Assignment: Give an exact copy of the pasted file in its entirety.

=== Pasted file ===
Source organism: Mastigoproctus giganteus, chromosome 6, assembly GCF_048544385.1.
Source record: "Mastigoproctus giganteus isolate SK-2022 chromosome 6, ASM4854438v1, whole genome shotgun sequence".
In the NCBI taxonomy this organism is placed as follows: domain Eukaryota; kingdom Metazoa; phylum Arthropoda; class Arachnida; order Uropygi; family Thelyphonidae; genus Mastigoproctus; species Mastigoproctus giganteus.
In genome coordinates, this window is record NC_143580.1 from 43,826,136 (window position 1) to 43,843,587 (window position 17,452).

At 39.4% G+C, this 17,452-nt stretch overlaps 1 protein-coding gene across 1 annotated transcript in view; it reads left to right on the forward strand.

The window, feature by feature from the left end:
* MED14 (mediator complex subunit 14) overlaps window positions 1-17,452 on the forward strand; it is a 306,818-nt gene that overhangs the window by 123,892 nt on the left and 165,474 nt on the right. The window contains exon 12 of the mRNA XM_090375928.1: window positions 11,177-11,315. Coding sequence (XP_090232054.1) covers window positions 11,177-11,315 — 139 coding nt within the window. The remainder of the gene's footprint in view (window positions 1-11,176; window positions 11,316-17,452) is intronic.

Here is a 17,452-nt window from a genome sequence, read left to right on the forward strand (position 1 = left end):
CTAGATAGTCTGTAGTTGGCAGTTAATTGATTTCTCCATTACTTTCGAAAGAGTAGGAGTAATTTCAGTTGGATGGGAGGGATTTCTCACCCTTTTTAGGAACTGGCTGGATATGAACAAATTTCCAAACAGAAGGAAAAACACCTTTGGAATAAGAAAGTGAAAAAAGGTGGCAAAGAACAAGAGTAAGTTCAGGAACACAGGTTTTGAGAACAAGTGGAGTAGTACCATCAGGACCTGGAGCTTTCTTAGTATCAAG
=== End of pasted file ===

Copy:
Source organism: Mastigoproctus giganteus, chromosome 6, assembly GCF_048544385.1.
Source record: "Mastigoproctus giganteus isolate SK-2022 chromosome 6, ASM4854438v1, whole genome shotgun sequence".
In the NCBI taxonomy this organism is placed as follows: domain Eukaryota; kingdom Metazoa; phylum Arthropoda; class Arachnida; order Uropygi; family Thelyphonidae; genus Mastigoproctus; species Mastigoproctus giganteus.
In genome coordinates, this window is record NC_143580.1 from 43,826,136 (window position 1) to 43,843,587 (window position 17,452).

At 39.4% G+C, this 17,452-nt stretch overlaps 1 protein-coding gene across 1 annotated transcript in view; it reads left to right on the forward strand.

The window, feature by feature from the left end:
* MED14 (mediator complex subunit 14) overlaps window positions 1-17,452 on the forward strand; it is a 306,818-nt gene that overhangs the window by 123,892 nt on the left and 165,474 nt on the right. The window contains exon 12 of the mRNA XM_090375928.1: window positions 11,177-11,315. Coding sequence (XP_090232054.1) covers window positions 11,177-11,315 — 139 coding nt within the window. The remainder of the gene's footprint in view (window positions 1-11,176; window positions 11,316-17,452) is intronic.

Here is a 17,452-nt window from a genome sequence, read left to right on the forward strand (position 1 = left end):
CTAGATAGTCTGTAGTTGGCAGTTAATTGATTTCTCCATTACTTTCGAAAGAGTAGGAGTAATTTCAGTTGGATGGGAGGGATTTCTCACCCTTTTTAGGAACTGGCTGGATATGAACAAATTTCCAAACAGAAGGAAAAACACCTTTGGAATAAGAAAGTGAAAAAAGGTGGCAAAGAACAAGAGTAAGTTCAGGAACACAGGTTTTGAGAACAAGTGGAGTAGTACCATCAGGACCTGGAGCTTTCTTAGTATCAAG